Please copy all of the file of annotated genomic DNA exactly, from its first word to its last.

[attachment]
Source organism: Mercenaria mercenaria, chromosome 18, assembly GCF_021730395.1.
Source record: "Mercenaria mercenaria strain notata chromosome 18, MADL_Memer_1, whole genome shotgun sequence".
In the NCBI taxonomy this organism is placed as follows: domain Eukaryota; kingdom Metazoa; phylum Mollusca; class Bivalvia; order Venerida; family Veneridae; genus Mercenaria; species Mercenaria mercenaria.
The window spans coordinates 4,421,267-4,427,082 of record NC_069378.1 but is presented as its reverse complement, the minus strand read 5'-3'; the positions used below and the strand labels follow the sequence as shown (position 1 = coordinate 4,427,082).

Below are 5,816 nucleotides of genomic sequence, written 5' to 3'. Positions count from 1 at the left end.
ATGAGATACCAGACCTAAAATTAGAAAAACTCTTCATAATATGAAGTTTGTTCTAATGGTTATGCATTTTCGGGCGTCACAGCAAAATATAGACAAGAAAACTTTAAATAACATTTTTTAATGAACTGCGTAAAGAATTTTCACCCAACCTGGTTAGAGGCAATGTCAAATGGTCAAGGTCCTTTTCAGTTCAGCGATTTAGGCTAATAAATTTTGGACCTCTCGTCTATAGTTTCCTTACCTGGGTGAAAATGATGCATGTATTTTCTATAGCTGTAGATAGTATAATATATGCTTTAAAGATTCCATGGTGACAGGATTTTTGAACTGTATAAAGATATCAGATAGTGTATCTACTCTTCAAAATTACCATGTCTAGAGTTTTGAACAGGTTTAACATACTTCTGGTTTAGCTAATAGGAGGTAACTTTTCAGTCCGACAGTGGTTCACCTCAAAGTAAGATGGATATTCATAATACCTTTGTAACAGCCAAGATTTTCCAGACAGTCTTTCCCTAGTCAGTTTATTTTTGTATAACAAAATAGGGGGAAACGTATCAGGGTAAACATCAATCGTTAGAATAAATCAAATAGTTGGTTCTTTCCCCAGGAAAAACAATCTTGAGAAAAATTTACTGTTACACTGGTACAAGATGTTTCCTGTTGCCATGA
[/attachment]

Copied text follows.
Source organism: Mercenaria mercenaria, chromosome 18, assembly GCF_021730395.1.
Source record: "Mercenaria mercenaria strain notata chromosome 18, MADL_Memer_1, whole genome shotgun sequence".
In the NCBI taxonomy this organism is placed as follows: domain Eukaryota; kingdom Metazoa; phylum Mollusca; class Bivalvia; order Venerida; family Veneridae; genus Mercenaria; species Mercenaria mercenaria.
The window spans coordinates 4,421,267-4,427,082 of record NC_069378.1 but is presented as its reverse complement, the minus strand read 5'-3'; the positions used below and the strand labels follow the sequence as shown (position 1 = coordinate 4,427,082).

Below are 5,816 nucleotides of genomic sequence, written 5' to 3'. Positions count from 1 at the left end.
ATGAGATACCAGACCTAAAATTAGAAAAACTCTTCATAATATGAAGTTTGTTCTAATGGTTATGCATTTTCGGGCGTCACAGCAAAATATAGACAAGAAAACTTTAAATAACATTTTTTAATGAACTGCGTAAAGAATTTTCACCCAACCTGGTTAGAGGCAATGTCAAATGGTCAAGGTCCTTTTCAGTTCAGCGATTTAGGCTAATAAATTTTGGACCTCTCGTCTATAGTTTCCTTACCTGGGTGAAAATGATGCATGTATTTTCTATAGCTGTAGATAGTATAATATATGCTTTAAAGATTCCATGGTGACAGGATTTTTGAACTGTATAAAGATATCAGATAGTGTATCTACTCTTCAAAATTACCATGTCTAGAGTTTTGAACAGGTTTAACATACTTCTGGTTTAGCTAATAGGAGGTAACTTTTCAGTCCGACAGTGGTTCACCTCAAAGTAAGATGGATATTCATAATACCTTTGTAACAGCCAAGATTTTCCAGACAGTCTTTCCCTAGTCAGTTTATTTTTGTATAACAAAATAGGGGGAAACGTATCAGGGTAAACATCAATCGTTAGAATAAATCAAATAGTTGGTTCTTTCCCCAGGAAAAACAATCTTGAGAAAAATTTACTGTTACACTGGTACAAGATGTTTCCTGTTGCCATGA